Sarasota, Florida -- Florida beaches weathered storms and some suffered severe erosion, but state wildlife officials say loggerhead sea turtles still had a very successful nesting season.
Trained surveyors, walking some 250 miles of Florida beach, counted 58,172 loggerhead nests. That's near a 24-year high.
"We're pleased to see this increase, but we recognize that loggerheads and other sea turtle species still face many challenges," said Blair Witherington, an FWC research scientist in a release. The loggerhead is listed federally as a threatened species.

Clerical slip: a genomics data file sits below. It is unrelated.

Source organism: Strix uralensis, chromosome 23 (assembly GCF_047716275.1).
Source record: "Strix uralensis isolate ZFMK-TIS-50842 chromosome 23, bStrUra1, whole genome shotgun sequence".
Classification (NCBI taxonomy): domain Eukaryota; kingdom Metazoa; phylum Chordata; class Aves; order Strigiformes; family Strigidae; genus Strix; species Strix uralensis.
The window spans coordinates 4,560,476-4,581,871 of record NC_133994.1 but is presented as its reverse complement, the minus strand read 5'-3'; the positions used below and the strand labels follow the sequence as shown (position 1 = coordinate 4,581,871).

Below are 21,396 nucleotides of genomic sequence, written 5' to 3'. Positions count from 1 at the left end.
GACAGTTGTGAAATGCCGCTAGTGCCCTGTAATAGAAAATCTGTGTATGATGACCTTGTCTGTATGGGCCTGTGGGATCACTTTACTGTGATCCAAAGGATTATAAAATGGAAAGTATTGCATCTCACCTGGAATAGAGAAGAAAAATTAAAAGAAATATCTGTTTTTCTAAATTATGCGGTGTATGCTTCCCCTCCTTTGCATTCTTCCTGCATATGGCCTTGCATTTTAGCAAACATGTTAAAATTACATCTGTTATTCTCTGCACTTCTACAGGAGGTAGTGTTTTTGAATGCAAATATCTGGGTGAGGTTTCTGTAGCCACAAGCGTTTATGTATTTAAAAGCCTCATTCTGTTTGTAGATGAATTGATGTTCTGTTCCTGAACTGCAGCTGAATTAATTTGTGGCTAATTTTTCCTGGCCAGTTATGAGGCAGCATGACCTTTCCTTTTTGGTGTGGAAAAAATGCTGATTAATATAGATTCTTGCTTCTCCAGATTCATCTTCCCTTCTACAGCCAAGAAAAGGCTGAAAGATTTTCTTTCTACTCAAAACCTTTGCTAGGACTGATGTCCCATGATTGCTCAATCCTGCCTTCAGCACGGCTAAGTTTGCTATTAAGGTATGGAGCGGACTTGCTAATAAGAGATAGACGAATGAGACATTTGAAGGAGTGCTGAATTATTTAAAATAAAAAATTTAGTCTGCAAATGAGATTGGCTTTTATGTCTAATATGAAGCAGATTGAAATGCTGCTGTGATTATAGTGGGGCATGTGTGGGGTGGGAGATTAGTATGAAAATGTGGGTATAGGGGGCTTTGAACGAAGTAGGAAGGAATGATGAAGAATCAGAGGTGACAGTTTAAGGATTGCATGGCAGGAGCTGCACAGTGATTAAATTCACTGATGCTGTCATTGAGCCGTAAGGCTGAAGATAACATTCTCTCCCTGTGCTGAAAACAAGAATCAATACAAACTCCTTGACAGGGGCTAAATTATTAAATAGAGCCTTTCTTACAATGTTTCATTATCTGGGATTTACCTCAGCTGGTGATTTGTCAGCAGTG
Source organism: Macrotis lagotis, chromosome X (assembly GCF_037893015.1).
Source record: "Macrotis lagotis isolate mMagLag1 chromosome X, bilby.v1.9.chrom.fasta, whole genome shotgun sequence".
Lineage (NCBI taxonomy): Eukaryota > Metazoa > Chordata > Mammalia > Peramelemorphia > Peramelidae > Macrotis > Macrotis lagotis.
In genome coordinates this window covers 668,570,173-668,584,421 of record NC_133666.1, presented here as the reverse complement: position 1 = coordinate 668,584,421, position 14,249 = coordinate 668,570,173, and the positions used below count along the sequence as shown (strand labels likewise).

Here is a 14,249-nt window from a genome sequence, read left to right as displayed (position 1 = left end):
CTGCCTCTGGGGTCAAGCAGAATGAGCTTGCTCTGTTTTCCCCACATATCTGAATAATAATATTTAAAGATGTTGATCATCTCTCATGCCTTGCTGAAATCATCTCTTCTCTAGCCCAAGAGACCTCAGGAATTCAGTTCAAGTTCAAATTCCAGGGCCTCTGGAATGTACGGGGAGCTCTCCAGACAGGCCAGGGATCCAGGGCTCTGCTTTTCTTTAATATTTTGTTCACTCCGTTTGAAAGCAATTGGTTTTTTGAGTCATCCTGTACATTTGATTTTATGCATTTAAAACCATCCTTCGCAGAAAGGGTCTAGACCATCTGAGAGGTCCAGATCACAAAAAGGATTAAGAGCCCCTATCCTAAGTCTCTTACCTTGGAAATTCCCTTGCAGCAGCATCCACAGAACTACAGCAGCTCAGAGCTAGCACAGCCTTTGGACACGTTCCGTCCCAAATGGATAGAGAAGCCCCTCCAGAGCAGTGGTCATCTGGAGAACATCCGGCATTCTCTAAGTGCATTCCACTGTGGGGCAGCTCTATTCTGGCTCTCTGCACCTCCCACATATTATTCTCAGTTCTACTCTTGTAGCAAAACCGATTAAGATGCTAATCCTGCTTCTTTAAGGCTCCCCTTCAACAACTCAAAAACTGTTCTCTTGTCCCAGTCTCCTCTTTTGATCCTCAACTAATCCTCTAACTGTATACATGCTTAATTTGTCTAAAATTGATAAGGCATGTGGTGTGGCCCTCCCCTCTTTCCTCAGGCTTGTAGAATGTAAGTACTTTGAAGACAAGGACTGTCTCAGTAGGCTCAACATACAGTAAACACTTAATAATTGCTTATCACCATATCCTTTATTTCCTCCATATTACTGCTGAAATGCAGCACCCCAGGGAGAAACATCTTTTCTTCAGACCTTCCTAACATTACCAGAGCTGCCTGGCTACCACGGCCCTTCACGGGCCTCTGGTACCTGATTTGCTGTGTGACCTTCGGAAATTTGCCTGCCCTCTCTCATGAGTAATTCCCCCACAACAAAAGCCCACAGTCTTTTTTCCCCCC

About 90 percent of loggerhead nesting in the U.S. takes place in Florida and the loggerhead is the most common sea turtle in the state. As hatchlings will continue to emerge from nests through November, people are asked to stay at a distance if they spot sea turtles on the beach.